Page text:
When reality overtakes fiction

Heather Cox Richardson

If you are not familiar with Professor Heather Cox Richardson, she teaches at Boston College. Her Letters from an American are daily posts carefully crafted with links to sources. I am reposting what she posted on October 2, 2020 with my own emphasis added to some of her observations.

October 2, 2020

Today’s media was consumed with news of the spread of coronavirus to the president and First Lady, as well as concern over the degree to which it has spread to other people associated with the White House. A number of those who attended the Rose Garden announcement of Trump’s nomination of Amy Coney Barrett to the Supreme Court have tested positive. That number includes the Trumps, Senator Thom Tillis (R-NC), Senator Mike Lee (R-UT), and Fr. John Jenkins, president of Notre Dame. Also infected are Ronna McDaniel, the chair of the Republican National Committee, and at least three journalists who have attended White House events in the past week.

And tonight, presidential adviser Kellyanne Conway reported that she, too, has tested positive.

As I write this, just before midnight, Trump’s campaign manager Bill Stepien has just announced he, too, has tested positive for the coronavirus.

Five minutes after midnight (sorry for breaking the midnight rule again), we learned that 11 staffers from the Cleveland debate also tested positive.

We will not learn of infections among the Secret Service.

House Speaker Nancy Pelosi has tested negative, as have Democratic presidential nominee Joe Biden and his wife, Dr. Jill Biden.

This evening, medical professionals transferred the president to Walter Reed National Military Medical Center “out of an abundance of caution.” He walked from the helicopter under his own power, and posted a short video to his Twitter account assuring viewers that he is doing “very well.” He remains in charge; power has not transferred to Vice President Mike Pence.

Aside from the personal implications of the spread of this illness—and let’s remember that there are 46,459 other Americans who have contracted the coronavirus in the last day– this major news story has huge implications for the upcoming election. It also illustrates how the administration’s secrecy and lies take away our ability to make informed decisions about our own lives, as well as about the nation.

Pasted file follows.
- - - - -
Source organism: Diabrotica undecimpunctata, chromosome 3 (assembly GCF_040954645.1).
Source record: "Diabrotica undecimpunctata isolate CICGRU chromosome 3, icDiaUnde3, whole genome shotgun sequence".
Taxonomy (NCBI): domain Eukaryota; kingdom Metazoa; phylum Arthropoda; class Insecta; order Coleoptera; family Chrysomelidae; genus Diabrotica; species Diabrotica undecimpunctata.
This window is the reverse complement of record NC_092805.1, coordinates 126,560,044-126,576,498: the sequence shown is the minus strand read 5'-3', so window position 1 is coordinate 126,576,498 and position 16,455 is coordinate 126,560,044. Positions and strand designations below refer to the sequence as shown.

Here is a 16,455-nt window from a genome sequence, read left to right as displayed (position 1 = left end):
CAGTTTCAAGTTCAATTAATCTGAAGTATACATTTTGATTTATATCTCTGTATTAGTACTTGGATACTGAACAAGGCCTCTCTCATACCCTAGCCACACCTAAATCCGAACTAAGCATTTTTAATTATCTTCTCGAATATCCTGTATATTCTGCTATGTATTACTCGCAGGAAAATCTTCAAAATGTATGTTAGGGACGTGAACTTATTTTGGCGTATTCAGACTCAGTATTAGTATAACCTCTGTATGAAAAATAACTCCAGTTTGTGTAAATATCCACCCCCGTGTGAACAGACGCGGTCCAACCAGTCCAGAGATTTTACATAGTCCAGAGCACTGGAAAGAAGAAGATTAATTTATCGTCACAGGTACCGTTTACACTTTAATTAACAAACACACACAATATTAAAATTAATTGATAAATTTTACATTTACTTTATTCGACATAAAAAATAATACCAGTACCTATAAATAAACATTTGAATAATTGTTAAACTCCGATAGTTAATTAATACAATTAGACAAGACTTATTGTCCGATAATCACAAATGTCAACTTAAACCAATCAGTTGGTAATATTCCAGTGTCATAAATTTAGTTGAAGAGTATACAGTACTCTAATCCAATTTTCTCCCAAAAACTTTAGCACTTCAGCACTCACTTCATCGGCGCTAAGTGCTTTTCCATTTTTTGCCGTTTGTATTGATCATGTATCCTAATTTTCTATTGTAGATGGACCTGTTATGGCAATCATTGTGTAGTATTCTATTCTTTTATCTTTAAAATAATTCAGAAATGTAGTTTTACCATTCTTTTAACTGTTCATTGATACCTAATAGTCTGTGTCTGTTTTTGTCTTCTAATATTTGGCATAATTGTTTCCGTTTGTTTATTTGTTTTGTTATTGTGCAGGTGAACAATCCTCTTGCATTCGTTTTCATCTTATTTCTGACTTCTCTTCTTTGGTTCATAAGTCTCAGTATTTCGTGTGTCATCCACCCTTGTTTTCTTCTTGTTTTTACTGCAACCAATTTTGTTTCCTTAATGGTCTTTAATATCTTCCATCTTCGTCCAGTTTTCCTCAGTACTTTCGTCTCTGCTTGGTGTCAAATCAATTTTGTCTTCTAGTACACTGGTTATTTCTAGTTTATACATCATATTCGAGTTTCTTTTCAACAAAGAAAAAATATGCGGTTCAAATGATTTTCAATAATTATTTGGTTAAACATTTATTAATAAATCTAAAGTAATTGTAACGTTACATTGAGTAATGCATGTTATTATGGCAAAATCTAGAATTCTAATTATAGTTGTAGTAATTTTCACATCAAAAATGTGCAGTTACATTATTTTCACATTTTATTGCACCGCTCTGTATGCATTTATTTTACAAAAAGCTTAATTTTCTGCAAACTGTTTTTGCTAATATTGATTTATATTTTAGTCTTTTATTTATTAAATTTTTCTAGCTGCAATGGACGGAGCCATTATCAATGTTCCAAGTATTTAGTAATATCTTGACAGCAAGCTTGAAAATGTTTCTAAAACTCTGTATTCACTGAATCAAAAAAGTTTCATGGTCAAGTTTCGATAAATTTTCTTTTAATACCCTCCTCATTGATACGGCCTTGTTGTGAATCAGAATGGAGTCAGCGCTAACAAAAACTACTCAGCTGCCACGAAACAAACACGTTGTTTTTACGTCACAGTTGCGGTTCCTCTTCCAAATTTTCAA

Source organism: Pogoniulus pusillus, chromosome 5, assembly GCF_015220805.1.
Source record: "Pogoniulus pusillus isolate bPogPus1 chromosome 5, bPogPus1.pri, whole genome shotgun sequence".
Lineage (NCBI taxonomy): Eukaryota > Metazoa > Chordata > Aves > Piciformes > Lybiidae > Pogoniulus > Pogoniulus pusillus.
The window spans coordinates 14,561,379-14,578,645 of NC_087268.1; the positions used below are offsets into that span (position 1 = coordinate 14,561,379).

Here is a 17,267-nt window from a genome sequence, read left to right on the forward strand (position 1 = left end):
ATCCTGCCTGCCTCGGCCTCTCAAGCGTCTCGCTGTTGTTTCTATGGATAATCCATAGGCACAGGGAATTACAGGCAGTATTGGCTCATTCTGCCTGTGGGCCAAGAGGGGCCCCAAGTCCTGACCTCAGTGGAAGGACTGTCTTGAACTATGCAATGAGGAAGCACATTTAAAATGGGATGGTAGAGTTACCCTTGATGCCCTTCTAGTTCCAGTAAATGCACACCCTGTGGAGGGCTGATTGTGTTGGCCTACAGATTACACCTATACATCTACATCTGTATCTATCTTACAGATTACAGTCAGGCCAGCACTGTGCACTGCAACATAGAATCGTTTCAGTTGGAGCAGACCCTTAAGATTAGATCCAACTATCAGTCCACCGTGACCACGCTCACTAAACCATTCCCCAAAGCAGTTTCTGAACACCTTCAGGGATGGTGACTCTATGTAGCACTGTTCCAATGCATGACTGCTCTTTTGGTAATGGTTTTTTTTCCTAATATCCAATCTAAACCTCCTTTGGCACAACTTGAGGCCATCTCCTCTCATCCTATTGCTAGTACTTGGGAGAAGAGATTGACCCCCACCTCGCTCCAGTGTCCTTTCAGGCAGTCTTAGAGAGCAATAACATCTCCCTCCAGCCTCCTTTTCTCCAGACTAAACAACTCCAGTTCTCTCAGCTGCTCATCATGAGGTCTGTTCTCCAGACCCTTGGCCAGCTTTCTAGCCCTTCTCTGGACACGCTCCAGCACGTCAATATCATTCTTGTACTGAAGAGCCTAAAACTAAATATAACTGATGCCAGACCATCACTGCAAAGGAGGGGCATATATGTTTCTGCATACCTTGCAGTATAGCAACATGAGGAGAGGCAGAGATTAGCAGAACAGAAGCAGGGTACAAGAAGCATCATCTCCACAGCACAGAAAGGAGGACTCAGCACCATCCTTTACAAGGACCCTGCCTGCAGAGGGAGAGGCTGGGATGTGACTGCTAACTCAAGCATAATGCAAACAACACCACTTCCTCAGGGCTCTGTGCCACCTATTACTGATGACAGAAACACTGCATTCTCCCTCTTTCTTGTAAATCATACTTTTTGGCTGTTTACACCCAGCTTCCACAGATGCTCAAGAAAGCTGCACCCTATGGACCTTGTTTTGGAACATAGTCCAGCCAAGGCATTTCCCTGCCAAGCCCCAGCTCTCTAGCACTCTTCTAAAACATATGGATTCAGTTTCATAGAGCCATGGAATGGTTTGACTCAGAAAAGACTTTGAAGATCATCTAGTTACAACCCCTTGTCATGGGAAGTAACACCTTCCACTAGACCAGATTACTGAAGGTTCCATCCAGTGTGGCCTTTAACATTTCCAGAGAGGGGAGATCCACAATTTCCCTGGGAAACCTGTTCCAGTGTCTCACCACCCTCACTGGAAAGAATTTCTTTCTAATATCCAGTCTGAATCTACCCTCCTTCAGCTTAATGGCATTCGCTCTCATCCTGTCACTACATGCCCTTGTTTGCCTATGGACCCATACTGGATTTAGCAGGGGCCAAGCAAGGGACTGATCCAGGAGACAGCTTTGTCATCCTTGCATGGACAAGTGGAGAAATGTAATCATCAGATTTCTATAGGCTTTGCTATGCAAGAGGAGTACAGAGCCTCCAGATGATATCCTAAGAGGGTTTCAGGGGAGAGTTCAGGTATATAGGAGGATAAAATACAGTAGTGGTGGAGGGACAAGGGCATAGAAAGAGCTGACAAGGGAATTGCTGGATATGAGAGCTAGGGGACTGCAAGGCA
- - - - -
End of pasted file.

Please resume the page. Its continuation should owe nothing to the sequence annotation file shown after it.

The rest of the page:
The Trump entourage has refused to wear masks, social distance, or follow the advice of public health experts for reducing the spread of the virus. Now it appears that White House officials deliberately withheld information about their condition, directly endangering other people who acted on the presumption that the Trump people weren’t infected. The Washington Post reported that Secret Service agents, who risk their lives to protect the president, are angry and frustrated: “He’s never cared about us.” The 30-50 Republican donors who met with Trump Thursday night at his golf club in Bedminster, New Jersey, are “freaking out,” one report noted. Tickets had cost up to $250,000, and Trump met privately with about 19 people for 45 minutes. Trump knew his adviser Hope Hicks had tested positive when he left for the club, but he went anyway. He did not wear a mask.

Reporter Chris Wallace of the Fox News Channel, who moderated Tuesday’s debate and so was one of those the Trumps’ entourage endangered, revealed today that Trump arrived too late on Tuesday for a COVID-19 test, as the venue required. Instead, there was an “honor system.” Organizers assumed the people associated with the campaigns would not come unless they had tested negative. Trump’s people arrived wearing masks, which they had to have to enter the auditorium, but then removed them shortly after sitting down, and refused to put them back on. During the debate, Trump mocked Biden for his habit of wearing a mask.

The campaign did not tell the Biden camp that Hicks, who attended the debate, had tested positive for coronavirus the day after the event. The Biden organization learned it from the newspapers. The White House did not even tell former New Jersey Governor Chris Christie, who spent four days in close quarters with Hicks and Trump, helping the president prepare for the debate. He, too, learned the news from the media.

This crisis shows how the administration’s refusal to share information and its insistence on its own version of reality creates confusion that leaves Americans vulnerable and anxious. Its history of secrecy and lies means that few people actually trust anything its spokespeople say. It was striking how many people did not believe the Trumps were actually sick when the news broke; we are so accustomed to Trump’s lies that many people thought he was simply looking for a way out of future debates.

The constant lies—about coronavirus and virtually everything else—destabilize the nation because we cannot know what the truth really is. And if we don’t know what is actually happening, we cannot make good decisions. Today the editorial board of the Washington Post warned that the White House simply must let us know the truth about the president’s health so that we know who is actually running national security, the economy, and the election on our behalf.

That plea did not appear to make much of an impression on the White House: it did not bother to tell Pelosi, who is third in line for the presidency, that Trump was being helicoptered to Walter Reed Hospital.

And so we are facing a pandemic spreading through the upper ranks of the government just before an election with little faith that we will learn the truth about what is happening. That, just as much as the infections in the administration, is a crisis.

To its credit, the Biden campaign has identified this crisis and is doing its best to restore our sense of a shared reality, based in our history and our better principles. Rather than expressing outrage that the Trump camp exposed him and his wife and guests to coronavirus, Biden offered his best wishes for Trump and the First Lady, as did his running mate Kamala Harris. Biden’s campaign pulled all its negative ads out of respect for the president’s illness (the Trump campaign refused to follow suit).